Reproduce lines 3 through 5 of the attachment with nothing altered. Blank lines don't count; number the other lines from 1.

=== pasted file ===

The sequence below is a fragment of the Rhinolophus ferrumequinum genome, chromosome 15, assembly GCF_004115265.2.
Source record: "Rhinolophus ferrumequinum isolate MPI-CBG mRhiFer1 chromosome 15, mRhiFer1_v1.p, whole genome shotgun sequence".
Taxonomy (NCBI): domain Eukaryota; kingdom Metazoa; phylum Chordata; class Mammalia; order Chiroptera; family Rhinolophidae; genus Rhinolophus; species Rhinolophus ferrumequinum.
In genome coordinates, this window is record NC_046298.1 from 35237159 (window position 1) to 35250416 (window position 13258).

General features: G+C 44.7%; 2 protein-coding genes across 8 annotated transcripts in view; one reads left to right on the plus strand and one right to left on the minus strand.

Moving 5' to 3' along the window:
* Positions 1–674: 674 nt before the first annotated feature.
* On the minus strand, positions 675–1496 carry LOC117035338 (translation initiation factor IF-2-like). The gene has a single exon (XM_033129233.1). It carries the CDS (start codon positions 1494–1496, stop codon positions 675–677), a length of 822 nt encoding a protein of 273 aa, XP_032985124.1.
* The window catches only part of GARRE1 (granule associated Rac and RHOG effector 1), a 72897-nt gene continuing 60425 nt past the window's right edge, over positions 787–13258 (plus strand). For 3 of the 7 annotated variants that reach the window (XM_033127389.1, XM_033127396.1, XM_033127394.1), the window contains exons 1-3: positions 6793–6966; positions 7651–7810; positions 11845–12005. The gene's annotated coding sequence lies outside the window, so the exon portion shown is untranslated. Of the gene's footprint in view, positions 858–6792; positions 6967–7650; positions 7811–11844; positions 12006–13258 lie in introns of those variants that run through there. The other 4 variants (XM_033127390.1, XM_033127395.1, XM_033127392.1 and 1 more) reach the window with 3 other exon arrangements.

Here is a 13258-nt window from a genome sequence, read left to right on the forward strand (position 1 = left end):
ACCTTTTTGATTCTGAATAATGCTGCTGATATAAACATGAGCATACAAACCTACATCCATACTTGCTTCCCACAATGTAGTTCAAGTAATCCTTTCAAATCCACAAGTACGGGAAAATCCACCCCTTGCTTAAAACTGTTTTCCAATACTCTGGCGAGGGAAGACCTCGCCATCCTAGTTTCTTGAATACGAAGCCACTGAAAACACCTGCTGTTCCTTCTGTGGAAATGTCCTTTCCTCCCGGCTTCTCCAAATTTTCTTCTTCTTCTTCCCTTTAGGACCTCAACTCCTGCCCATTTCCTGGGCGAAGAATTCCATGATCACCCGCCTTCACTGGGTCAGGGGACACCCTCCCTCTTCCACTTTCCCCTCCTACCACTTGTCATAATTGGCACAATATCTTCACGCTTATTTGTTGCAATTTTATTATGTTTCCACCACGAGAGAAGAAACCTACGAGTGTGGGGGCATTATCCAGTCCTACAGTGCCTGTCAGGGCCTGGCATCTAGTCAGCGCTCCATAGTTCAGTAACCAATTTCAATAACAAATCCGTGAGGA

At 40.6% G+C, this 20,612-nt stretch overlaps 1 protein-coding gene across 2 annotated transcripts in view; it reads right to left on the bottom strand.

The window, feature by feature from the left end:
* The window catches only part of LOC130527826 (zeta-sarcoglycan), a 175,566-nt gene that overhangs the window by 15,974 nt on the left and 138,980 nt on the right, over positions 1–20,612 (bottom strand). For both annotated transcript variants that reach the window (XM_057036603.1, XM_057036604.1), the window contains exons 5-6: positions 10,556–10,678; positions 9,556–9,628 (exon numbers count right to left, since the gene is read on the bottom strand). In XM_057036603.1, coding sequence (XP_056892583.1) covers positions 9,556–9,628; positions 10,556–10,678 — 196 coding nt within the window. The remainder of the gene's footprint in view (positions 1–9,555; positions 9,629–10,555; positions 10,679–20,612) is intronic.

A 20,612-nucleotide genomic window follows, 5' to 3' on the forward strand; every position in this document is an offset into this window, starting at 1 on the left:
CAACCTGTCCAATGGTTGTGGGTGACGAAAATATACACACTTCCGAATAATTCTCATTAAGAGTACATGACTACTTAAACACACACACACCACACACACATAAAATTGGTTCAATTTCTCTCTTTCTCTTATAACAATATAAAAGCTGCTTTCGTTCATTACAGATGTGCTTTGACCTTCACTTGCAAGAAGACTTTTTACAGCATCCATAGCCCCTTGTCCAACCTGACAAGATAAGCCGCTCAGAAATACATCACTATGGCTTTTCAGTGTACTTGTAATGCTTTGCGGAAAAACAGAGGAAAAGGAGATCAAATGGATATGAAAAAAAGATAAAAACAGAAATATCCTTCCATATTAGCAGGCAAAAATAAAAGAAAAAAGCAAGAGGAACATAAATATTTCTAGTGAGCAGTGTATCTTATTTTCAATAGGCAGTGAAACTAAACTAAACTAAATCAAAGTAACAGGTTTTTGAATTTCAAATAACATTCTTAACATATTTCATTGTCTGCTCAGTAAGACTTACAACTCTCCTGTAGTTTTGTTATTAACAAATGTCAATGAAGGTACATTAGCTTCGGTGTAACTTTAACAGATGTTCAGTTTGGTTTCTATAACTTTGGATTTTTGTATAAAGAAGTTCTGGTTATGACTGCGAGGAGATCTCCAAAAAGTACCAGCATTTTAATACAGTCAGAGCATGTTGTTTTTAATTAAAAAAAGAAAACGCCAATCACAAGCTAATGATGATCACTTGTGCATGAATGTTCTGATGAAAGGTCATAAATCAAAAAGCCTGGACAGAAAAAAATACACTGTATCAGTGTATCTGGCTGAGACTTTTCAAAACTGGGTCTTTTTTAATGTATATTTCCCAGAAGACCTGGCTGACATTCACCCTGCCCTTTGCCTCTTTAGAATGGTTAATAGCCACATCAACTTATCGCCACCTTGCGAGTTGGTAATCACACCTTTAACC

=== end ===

Taxonomy (NCBI): domain Eukaryota; kingdom Metazoa; phylum Chordata; class Mammalia; order Chiroptera; family Rhinolophidae; genus Rhinolophus; species Rhinolophus ferrumequinum.
In genome coordinates, this window is record NC_046298.1 from 35237159 (window position 1) to 35250416 (window position 13258).

General features: G+C 44.7%; 2 protein-coding genes across 8 annotated transcripts in view; one reads left to right on the plus strand and one right to left on the minus strand.